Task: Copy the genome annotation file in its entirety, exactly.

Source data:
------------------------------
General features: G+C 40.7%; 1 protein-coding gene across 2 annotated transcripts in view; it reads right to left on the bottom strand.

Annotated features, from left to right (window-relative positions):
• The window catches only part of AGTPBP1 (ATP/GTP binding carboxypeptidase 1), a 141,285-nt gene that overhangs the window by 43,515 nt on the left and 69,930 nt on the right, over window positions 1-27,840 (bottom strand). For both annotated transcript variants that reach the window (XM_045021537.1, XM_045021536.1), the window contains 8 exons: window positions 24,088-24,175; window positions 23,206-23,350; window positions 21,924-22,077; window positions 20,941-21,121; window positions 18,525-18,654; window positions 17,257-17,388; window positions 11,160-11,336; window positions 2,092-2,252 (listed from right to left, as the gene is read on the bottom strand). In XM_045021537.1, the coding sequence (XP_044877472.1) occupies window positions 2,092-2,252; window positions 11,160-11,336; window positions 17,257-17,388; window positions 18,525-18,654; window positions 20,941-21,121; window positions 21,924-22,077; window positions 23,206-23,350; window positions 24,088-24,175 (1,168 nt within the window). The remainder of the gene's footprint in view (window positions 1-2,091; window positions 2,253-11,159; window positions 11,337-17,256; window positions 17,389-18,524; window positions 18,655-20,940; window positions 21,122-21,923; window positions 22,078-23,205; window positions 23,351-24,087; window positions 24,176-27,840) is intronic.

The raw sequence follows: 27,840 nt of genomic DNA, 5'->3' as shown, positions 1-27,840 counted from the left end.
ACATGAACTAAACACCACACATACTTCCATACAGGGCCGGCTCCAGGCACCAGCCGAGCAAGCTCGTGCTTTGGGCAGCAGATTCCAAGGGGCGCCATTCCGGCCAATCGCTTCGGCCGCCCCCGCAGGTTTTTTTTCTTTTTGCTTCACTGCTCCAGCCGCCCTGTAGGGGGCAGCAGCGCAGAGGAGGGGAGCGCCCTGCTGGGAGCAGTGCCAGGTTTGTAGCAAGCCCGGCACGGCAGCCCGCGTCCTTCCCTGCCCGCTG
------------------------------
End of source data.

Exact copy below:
General features: G+C 40.7%; 1 protein-coding gene across 2 annotated transcripts in view; it reads right to left on the bottom strand.

Annotated features, from left to right (window-relative positions):
• The window catches only part of AGTPBP1 (ATP/GTP binding carboxypeptidase 1), a 141,285-nt gene that overhangs the window by 43,515 nt on the left and 69,930 nt on the right, over window positions 1-27,840 (bottom strand). For both annotated transcript variants that reach the window (XM_045021537.1, XM_045021536.1), the window contains 8 exons: window positions 24,088-24,175; window positions 23,206-23,350; window positions 21,924-22,077; window positions 20,941-21,121; window positions 18,525-18,654; window positions 17,257-17,388; window positions 11,160-11,336; window positions 2,092-2,252 (listed from right to left, as the gene is read on the bottom strand). In XM_045021537.1, the coding sequence (XP_044877472.1) occupies window positions 2,092-2,252; window positions 11,160-11,336; window positions 17,257-17,388; window positions 18,525-18,654; window positions 20,941-21,121; window positions 21,924-22,077; window positions 23,206-23,350; window positions 24,088-24,175 (1,168 nt within the window). The remainder of the gene's footprint in view (window positions 1-2,091; window positions 2,253-11,159; window positions 11,337-17,256; window positions 17,389-18,524; window positions 18,655-20,940; window positions 21,122-21,923; window positions 22,078-23,205; window positions 23,351-24,087; window positions 24,176-27,840) is intronic.

The raw sequence follows: 27,840 nt of genomic DNA, 5'->3' as shown, positions 1-27,840 counted from the left end.
ACATGAACTAAACACCACACATACTTCCATACAGGGCCGGCTCCAGGCACCAGCCGAGCAAGCTCGTGCTTTGGGCAGCAGATTCCAAGGGGCGCCATTCCGGCCAATCGCTTCGGCCGCCCCCGCAGGTTTTTTTTCTTTTTGCTTCACTGCTCCAGCCGCCCTGTAGGGGGCAGCAGCGCAGAGGAGGGGAGCGCCCTGCTGGGAGCAGTGCCAGGTTTGTAGCAAGCCCGGCACGGCAGCCCGCGTCCTTCCCTGCCCGCTG